One thing to be aware of when using the Document Editor is that operations must be saved to a data provider, which must then be opened in a new PdfDocument instance if you want to perform additional edits to that document. For this example, you’ll use DocumentEditor#saveDocument() after adding the editor operations. Then, you’ll return a newly opened PdfDocument from the following function to add the annotation in the next section:

/**
 * Applies and saves Document Editor operations to a new document in a temporary location,
 * and then opens and returns the saved document.
 *
 * @param documentEditor Document Editor with the editing operations prepared.
 * @return PdfDocument instance of the edited document.
 */
private PdfDocument saveAndReopenEditedDocument(final DocumentEditor documentEditor) throws IOException {
    final File outputFile = File.createTempFile("tempDocument", ".pdf");

    // You can print out the temporary save location so you can inspect it.
    System.out.println("Temporary file: " + $outputFile.getAbsolutePath());

    documentEditor.saveDocument(new FileDataProvider(outputFile));
    return PdfDocument.open(new FileDataProvider(outputFile));
}
/**
 * Applies and saves Document Editor operations to a new document in a temporary location,
 * and then opens and returns the saved document.
 *
 * @param documentEditor Document Editor with the editing operations prepared.
 * @return PdfDocument instance of the edited document.
 */
@Throws(IOException::class)
private fun saveAndReopenEditedDocument(documentEditor: DocumentEditor): PdfDocument {
    val outputFile = File.createTempFile("tempDocument", ".pdf")

    // You can print out the temporary save location so you can inspect it.
    println("Temporary file: ${outputFile.absolutePath}")

    documentEditor.saveDocument(FileDataProvider(outputFile))
    return PdfDocument.open(FileDataProvider(outputFile))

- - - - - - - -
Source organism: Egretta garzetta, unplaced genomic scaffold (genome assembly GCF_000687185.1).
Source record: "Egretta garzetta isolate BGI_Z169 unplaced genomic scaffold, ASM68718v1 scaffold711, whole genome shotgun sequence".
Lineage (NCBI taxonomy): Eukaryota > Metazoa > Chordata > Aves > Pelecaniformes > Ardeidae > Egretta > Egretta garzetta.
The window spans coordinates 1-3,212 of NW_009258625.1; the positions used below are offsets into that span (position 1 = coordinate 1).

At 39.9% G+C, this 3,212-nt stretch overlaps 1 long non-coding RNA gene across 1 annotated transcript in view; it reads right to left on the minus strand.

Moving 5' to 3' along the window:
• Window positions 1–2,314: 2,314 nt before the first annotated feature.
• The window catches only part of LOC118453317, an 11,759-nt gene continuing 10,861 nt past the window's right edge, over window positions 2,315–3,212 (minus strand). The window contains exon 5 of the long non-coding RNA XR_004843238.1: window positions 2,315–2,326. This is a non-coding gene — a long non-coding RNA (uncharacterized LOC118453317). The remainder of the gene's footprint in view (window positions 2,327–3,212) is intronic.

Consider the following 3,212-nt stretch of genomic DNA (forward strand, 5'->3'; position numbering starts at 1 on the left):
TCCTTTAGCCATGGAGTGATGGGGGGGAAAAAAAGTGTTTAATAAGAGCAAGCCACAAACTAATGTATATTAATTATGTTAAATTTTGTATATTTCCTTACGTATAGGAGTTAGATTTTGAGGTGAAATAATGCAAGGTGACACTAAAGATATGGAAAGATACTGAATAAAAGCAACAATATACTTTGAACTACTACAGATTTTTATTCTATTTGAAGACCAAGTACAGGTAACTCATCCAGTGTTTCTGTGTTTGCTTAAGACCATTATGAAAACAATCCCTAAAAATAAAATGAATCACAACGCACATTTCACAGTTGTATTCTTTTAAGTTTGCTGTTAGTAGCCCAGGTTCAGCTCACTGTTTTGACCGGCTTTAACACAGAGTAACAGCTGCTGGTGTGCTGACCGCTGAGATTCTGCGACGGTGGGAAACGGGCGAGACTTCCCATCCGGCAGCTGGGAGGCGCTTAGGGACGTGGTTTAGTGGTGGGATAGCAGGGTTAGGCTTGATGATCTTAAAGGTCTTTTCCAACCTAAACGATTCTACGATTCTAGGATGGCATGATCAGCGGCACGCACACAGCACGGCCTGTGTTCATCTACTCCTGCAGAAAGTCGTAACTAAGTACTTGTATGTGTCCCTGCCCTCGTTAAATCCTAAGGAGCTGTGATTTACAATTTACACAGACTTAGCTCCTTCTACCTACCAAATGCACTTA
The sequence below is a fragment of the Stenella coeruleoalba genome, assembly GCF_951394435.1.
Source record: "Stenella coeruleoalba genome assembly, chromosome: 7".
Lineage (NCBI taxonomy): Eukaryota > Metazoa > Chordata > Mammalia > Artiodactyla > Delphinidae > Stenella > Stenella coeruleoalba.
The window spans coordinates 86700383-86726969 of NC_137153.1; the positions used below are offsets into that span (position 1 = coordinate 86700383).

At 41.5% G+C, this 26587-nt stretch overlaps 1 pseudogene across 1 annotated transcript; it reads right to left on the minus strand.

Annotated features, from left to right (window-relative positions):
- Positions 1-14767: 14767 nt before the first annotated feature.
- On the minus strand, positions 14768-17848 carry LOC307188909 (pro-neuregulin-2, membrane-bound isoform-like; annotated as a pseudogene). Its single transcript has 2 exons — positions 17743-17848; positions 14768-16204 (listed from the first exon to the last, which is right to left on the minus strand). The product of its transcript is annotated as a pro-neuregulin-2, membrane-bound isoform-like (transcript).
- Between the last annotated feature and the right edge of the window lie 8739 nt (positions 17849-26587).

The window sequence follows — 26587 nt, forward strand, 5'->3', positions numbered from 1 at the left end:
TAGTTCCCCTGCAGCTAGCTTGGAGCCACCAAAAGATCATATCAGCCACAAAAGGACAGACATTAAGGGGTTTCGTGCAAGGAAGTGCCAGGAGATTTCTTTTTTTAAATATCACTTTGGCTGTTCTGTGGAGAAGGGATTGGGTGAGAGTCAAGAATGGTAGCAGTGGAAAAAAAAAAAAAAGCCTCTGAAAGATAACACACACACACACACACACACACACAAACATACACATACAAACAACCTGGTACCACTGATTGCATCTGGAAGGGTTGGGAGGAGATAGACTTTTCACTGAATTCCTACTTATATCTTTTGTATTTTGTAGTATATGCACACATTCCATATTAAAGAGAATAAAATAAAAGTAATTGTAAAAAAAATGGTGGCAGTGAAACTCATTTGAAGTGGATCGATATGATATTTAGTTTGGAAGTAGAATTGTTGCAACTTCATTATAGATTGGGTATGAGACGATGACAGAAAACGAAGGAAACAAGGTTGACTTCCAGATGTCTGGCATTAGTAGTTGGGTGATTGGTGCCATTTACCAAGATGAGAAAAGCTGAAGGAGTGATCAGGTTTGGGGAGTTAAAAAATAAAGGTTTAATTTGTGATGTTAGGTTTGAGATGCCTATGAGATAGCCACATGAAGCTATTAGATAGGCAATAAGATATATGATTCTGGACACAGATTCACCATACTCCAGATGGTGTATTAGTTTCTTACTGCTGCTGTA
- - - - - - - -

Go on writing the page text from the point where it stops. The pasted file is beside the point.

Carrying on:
}

Adding an Annotation

Annotations can be added programmatically using the AnnotationProvider. See our annotation guides for a list of possible annotations. Here, you’ll add a red and blue ellipse on the cover page:

import org.json.JSONObject;

/**
 * Adds an ellipse annotation on the first page of the input document.
 *
 * @param document Document on which to add the annotation.
 */
private void addAnnotation(final PdfDocument document) {
    // Define an annotation in JSON and add it to the first page of the document.
    final JSONObject jsonObject = new JSONObject();

    jsonObject.put("pageIndex", 0);
    jsonObject.put("fillColor", "#FF0000");
    jsonObject.put("strokeColor", "#0000FF");
    jsonObject.put("strokeWidth", 11);
    jsonObject.put("creatorName", "Zaphod");
    jsonObject.put("v", 1);
    jsonObject.put("opacity", 1);
    jsonObject.put("type", "pspdfkit/shape/ellipse");
    jsonObject.put("bbox", new float[]{10, 10, 400, 400});

    document.getAnnotationProvider().addAnnotationJson(jsonObject);
}
import org.json.JSONObject

/**
 * Adds an ellipse annotation on the first page of the input document.
 *
 * @param document Document on which to add the annotation.
 */
private fun addAnnotation(document: PdfDocument) {